Blacktoft Sands – 05 April 2018

It was back to Blacktoft today, for the first time since January 7th. It was a beautiful and sunny, Spring day – easily the nicest weather of the year so far!

After all the rotten weather we’ve been having over the Winter (which has been so reluctant to go away!), it was a great relief to walk around the reserve today and witness many of the signs of Spring’s long-awaited arrival: trees in bud, flying insects (including a butterfly I wasn’t quick-enough to identify), and many woodland birds chirping-away in the trees establishing territories and calling for mates.

Robin

Today’s Reserve ‘Greeter’ was this lovely Robin

Several times today I heard the distinctive singing of (year-round-resident) Cettis Warblers, including one really loud one which can only have been a few feet away from me as I approached the door of Marshland Hide. It gave me quite a start when it struck-up its unmistakable, syncopated song!

There are, as yet however, no signs at Blacktoft so far this year of my favourite birds – the Summer-visiting Warblers. I particularly love photographing Sedge Warblers, sitting atop the reeds, performing their extended, rambling song. Blacktoft is a great location for Sedgies and other Warblers such as Reed Warblers, Grasshopper Warblers, Willow Warblers and Chiffchaff, which usully arrive around the beginning of May. Trying to photograph them is extremely challenging, but very much worth the effort when it (occasionally!) pays-off.

The first hide I visited today was Singleton Hide. Over the last few days I’d been reading the Blacktoft blog, and this particular passage from the 3rd of April inspired me to visit: ‘The marsh harriers continue to perform, with the airways over the reserve chock-a-block this morning as birds chased, fought, mated and displayed to and with each other’. In over thirty visits to Blacktoft, I’ve only ever once failed to see even a single Marsh Harrier, so I felt confident of some good sightings of these magnificent raptors.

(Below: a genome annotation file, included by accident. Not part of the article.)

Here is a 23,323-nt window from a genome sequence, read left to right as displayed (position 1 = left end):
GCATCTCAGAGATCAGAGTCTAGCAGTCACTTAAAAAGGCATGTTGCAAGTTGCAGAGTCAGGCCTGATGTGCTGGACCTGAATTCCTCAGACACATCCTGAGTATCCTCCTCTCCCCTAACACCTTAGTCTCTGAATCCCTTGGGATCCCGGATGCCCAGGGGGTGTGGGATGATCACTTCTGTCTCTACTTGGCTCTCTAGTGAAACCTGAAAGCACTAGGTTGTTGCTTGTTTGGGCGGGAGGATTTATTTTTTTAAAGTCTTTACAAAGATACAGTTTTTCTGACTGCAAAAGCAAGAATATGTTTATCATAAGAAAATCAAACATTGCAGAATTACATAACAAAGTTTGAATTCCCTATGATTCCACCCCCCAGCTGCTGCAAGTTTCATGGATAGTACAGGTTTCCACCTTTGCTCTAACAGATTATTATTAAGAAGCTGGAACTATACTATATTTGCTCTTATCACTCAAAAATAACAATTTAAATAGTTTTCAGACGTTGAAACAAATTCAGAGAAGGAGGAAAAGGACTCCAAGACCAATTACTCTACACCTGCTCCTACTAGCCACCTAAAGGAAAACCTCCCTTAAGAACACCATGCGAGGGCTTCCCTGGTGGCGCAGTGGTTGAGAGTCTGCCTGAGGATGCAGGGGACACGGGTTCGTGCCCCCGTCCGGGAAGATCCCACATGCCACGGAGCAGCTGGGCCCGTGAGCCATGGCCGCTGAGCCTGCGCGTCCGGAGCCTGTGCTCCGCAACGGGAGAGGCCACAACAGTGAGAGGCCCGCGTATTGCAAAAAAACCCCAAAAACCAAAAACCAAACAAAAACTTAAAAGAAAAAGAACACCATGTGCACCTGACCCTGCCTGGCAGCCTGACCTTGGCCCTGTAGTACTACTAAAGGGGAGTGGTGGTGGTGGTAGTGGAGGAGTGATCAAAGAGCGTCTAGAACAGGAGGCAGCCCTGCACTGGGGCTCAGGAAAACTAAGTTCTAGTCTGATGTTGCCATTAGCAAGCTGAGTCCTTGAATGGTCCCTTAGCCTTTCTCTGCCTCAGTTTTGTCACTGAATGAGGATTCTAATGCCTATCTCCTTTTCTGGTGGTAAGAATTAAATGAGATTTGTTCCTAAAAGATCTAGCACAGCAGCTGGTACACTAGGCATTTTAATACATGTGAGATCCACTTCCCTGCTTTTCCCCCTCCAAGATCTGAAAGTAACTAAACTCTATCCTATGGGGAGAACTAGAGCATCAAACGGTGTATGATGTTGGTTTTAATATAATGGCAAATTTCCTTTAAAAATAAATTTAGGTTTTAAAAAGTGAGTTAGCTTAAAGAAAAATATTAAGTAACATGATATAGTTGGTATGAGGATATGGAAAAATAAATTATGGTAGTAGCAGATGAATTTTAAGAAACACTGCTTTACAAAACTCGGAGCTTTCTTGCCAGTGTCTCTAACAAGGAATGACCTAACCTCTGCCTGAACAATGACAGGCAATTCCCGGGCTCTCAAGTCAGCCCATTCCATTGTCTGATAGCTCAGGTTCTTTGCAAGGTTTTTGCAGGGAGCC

Well, I wasn’t disappointed – there were indeed a great many Marsh Harriers about, soaring high over the reedbeds in the sunshine, sometimes singly and sometimes in pairs, and I enjoyed snapping away at them from each of the three hides which lie to the East of the Reserve: Singleton, Townend and First. Rarely do they come close-enough in to the hides to provide a frame-filling image, but they still make a fantastic photograph just the same.

Moving along to the Western end of the reserve I spent a good forty-five minutes or so in Marshland Hide where I photographed a pair of Winter-visiting Goldeneye dabbling-about on the lagoon. Occasionally, the male would (briefly) perform his courtship-display posturing, but the female seemed too pre-occupied with ducking for food and ignored him completely!

DSC_1687

Mr & Mrs Goldeneye

Goldeneye

Stages of courtship posturing – male Goldeneye

I spent the last few minutes of my visit to Blacktoft today in Xerox Hide, one of the two double-decker hides at this reserve, which affords really good views of the lagoon it overlooks. Birds present included two lovely Oystercatchers feeding on the mudbank nearest the hide, and an assortment of water-fowl including: Gadwall, Teal, Wigeon, Coot, Moorhen and Little Grebe. My final photographs of the day were of a Grey Heron catching and swallowing a fish, with nice sunlight illuminating it.

Oystercatcher & Teal

What did the Oystercatcher say to the Teal?…

That made me realise it was nearly tea-time for me too, so I made my way back to the car feeling happy with my day’s birding.

Now all I need is for the Blacktoft blog to announce the arrival of some warblers and I’ll be back asap!

About Alan Gordon

I am a retired teacher and former RAF Musician. I live near Sheffield and enjoy taking photographs of wild birds throughout the UK.
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